When it comes to non-voters, politicians and media representatives ask themselves the question: why do people forego their right to vote? What are their reasons? It seems interesting to learn more about the motives for voter abstention and what could be done to counteract this development. Continue reading
Non-voters go against our understanding of democracy. People have fought around the globe for centuries to be part of the democratic process. Even today, some are still fighting for that right. Being able to cast one’s vote in an election is important for every citizen.
Everything you do to motivate voters to cast their ballots is part of that big arena known as “advertising”. To be precise, you, as the organiser of an election, are also an advertiser during this time.
Advertising is an immensely diverse and heavily researched discipline. Through massive studies are conducted to work out which advertisement works best when, and why. Coupled with this is another major field of research: psychology.
If you are already an advertiser, you can use knowledge from the study of the effectiveness of advertising for your election – e.g. that memories or repetitions can contribute to motivation.
The term “social pressure” has truly negative connotations. This primarily stems from the word “pressure”, which is used in the context of force or – especially nowadays – exhaustion in the workplace. However, social pressure is a phenomenon that has been around for as long as forms of community have existed. Because, as described in […]
In America, being invited to vote by celebrities is already a common practice. Stars from the music and film industries like Pharrell Williams, Clint Eastwood, Madonna or George Clooney ask fellow citizens – often through the internet and social networks – to participate in elections. Celebrities from Hollywood enjoy great admiration, and idols are emulated. […]
The voting period has already started and you want to get voters on board who haven’t yet cast their ballots? But circular emails and letters too often end up in the (digital) wastebasket. One reason for this is that everything you are writing is mostly repetitive. The voters already know that the election is going […]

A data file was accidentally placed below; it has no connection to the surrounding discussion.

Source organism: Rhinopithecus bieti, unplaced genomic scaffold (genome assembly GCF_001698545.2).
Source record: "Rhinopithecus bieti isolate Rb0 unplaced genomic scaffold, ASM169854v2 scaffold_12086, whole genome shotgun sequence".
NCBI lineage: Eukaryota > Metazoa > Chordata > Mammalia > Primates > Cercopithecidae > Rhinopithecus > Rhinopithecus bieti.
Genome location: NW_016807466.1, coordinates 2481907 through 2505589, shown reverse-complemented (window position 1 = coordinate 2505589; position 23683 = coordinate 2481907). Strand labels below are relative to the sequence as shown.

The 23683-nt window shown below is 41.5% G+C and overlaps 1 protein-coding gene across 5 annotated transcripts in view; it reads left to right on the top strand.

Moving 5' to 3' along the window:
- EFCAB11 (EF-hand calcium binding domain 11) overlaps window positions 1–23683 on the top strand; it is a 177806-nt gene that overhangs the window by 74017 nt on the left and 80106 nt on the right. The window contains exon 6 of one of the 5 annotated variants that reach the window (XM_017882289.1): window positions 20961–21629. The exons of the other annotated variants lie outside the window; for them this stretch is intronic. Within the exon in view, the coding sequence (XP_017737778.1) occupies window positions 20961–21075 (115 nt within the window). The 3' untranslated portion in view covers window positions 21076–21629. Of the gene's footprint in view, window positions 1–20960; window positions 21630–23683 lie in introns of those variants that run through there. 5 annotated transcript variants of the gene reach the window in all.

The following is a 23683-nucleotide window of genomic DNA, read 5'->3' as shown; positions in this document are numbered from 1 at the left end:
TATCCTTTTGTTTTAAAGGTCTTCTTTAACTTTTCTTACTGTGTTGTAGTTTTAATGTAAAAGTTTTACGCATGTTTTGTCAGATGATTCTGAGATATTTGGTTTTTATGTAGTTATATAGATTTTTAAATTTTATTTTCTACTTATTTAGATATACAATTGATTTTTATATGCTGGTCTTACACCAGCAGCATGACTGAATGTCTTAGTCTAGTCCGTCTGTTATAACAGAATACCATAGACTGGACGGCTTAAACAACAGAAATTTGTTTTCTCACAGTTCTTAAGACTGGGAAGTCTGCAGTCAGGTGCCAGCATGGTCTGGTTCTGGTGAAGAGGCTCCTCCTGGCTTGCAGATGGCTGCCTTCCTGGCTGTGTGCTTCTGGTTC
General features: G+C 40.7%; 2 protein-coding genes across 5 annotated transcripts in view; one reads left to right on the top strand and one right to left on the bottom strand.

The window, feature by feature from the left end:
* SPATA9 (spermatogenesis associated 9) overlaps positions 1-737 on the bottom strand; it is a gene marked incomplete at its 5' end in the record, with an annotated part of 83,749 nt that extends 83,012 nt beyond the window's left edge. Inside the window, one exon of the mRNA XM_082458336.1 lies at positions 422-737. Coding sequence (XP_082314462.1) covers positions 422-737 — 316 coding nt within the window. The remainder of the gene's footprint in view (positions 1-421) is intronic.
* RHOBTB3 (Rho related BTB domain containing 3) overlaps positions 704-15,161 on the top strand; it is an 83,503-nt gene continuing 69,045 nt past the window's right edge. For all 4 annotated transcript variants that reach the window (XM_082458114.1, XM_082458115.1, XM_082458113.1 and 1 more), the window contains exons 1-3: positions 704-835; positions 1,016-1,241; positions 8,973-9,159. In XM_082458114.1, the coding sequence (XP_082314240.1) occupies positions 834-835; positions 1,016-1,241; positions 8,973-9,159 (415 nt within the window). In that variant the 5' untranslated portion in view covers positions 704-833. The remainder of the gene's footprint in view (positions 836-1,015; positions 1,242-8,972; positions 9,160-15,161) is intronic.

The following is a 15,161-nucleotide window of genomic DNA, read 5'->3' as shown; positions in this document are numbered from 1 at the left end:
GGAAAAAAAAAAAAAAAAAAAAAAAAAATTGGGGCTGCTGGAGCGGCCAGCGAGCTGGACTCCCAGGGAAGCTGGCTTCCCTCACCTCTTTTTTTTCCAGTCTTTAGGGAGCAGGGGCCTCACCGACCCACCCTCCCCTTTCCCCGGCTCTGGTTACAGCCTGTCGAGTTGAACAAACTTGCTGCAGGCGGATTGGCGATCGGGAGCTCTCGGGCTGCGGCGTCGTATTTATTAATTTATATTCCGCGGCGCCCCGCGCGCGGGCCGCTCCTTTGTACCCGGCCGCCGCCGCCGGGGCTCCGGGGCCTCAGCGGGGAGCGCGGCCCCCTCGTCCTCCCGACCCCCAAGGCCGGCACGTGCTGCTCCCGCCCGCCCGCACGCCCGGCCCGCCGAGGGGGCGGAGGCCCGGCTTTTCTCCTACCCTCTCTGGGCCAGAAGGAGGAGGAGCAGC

It is nothing new that especially the younger generations spend a majority of their lives online. Almost everywhere you see people with smartphones or tablets, and 87 per cent of all German households have computers with internet access (source: Statista 2015). One may find that bad – yet it also comes with a wealth of […]
During the Bundestag election in 2013 it became clear that the imbalance in voter participation is growing. According to the study “Divided Democracy – Political Participation and Democratic Satisfaction before the Bundestag Election 2013” from the Bertelsmann Stiftung, the election results were “no longer socially representative”.
It became apparent that the basis of this imbalance can primarily be attributed to the social gap among the voters. To put it bluntly: Well-off portions of the population went to vote, and those with a weaker social position did not. The fact that entire social milieus behaved similarly mainly has to do with “belonging”, as do many other causes examined.
Right after the Landtag election in Bremen the subject of decreasing voter participation was openly discussed once more. Less people continue to vote, partially because less people now believe that they can change anything. The key to voter participation is called motivation – belonging to something, being able to change or participate in something.
Motivation can be created through the proper approach. The functional approach, or directly addressing the voter with their role, can be expanded through personalisation.